First published in The Paypers Web Fraud Prevention, Online Security & Digital Identity Market Guide 2014/2015.

As online transactions increase in volume, so do customer expectations of a seamless online experience. As a consumer, you don’t want to jump through hoops to complete your transaction. But on the other side of the coin, as transactions increase, so does the risk of online fraud. The merchant or payment provider is required to consider the fraud risk and put in place security measures to prevent their businesses making losses.

How do vendors juggle the customer requirement for a fast and effective online transaction with the business requirement to prevent fraudulent attacks?

Customer experience and security are often considered to be at polar ends of the spectrum. Creating a smooth customer journey and also preventing 100% of fraud is difficult at the best of times. At SXSW 2014, Edward Snowden challenged startups to combine exceptional user experience with privacy at the inception of a
product stating: “The tools that exist to enable secure end-to-end encryption are not very polished. You have to choose between a service that is easy-to-use and reliable and polished, and a tool that is highly secure and impossible for the average person to use.”

According to TRUSTe 2014 report on privacy, 74% of internet users are more worried about online privacy than in 2013. Also, more than 9 in 10 people worry about their privacy online and on social networks. A Harris Interactive poll last summer found that 7 in 10 people will not download an app they do not trust. Most organisations give users notice on how they manage fraud and use consumers’ data in this context somewhere in their terms and conditions. Yet how many of us actually read these lengthy terms and conditions? We also have many recent examples where users simply are not informed by organisations as to how their information is or has been used, like the recent Facebook experiment. All this does is simply erode trust and the internet needs trust to operate and grow.

In 1980, a US organisation called the Organization for Economic Cooperation and Development first published their seven Privacy Guidelines. However in 1980, there was no World Wide Web, mobile phones, social networks, wearable tech or ‘big data’. These are the privacy regulations we are still supposed to be adhering to today and the notice and consent requirements of those laws have fallen way behind today’s technology.

The lack of modern guidance makes it difficult for companies, merchants and payment providers to navigate the right path of security and privacy, especially when they are trying to acquire more customers and create a seamless online experience. And it is particularly difficult across borders; a privacy process that is deemed acceptable in the US may not be in Germany or the UK. Equally, it is difficult to know if customers actually care and it seems to divide them, which is no good if you have a ubiquitous product that you want to sell to everyone. Baskets are being abandoned because of too much security or concerns about how their personal information is going to be used.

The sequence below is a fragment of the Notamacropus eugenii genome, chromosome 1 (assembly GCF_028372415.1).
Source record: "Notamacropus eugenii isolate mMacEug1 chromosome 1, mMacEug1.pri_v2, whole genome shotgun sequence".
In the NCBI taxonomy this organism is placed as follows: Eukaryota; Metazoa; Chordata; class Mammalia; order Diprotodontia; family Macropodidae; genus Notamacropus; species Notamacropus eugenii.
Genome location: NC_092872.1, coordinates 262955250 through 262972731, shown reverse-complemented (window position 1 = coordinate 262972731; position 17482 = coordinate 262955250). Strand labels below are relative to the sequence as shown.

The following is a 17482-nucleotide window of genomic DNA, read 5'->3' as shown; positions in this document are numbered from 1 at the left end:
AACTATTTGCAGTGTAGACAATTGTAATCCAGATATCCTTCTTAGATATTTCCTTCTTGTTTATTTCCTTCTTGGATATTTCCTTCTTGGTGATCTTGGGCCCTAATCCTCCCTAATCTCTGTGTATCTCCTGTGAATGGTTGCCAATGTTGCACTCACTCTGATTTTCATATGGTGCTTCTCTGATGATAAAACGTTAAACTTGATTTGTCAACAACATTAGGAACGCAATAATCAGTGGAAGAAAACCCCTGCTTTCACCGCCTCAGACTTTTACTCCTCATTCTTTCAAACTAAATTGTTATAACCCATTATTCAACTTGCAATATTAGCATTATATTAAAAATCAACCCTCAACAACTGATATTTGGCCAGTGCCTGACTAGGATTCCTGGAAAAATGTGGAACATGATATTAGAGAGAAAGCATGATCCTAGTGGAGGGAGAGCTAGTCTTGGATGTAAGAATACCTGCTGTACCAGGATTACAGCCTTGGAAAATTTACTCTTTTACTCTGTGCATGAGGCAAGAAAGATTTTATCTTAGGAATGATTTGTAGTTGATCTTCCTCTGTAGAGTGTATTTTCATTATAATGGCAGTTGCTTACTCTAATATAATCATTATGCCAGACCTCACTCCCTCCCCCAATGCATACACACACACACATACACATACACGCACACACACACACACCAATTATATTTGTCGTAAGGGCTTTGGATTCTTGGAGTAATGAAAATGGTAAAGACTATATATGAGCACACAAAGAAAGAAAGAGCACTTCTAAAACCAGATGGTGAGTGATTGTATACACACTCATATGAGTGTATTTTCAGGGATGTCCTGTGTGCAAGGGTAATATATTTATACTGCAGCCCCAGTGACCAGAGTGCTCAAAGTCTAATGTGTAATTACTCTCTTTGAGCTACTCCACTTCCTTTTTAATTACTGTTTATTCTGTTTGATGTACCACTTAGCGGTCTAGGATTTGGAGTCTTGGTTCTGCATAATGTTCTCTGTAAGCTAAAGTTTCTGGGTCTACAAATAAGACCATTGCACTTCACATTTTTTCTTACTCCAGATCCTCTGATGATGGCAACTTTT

The good news is that more guidance is coming. In 2013 (updated March 2014) Microsoft and Oxford University’s Oxford Internet Institute (OII) published a report outlining recommendations for revising the 1980 OECD Guidelines. Their report makes recommendations for rethinking how consent should be managed in the internet age.

Noting that expecting customers to manage all the notice and consent duties of their digital lives in circa 2014 is unrealistic if we are using rules developed in 1980. This report paves the way for merchants to start understanding how they might manage user consent today with the new technologies that are available. This is going to be helpful for many companies, because more information about what their customers like and do not like enables them to create better-targeted and more compelling products. Without it could mean they find it harder to create a successful ongoing relationship with their customers.

So, does the customer experience and security requirements
need to be mutually exclusive?

The answer is no, but gone are the days when one or two customer on-boarding journeys would suffice. User journeys will need to become more sophisticated, taking advantage of new technologies that enable security but
only collect the proportionate amount of customer data to do so. These more sophisticated journeys will dynamically re-route customers based on risk in real-time. Merchant and payment providers will need to start thinking about putting their customers at the heart of their product development and test how real customers move through their transaction journey. Too often the product is tested but the customer journey is created in a vacuum without real customer input.

In the future, organisations will need to better engage and educate their customers on the personal data they need to complete a transaction, how they use this data and why. This transparency should lead to less abandoned baskets and more fulfilled orders. How companies embrace this customer empowerment will be key in the critical balance of security, privacy, user trust and the holy grail of customer experience in the future.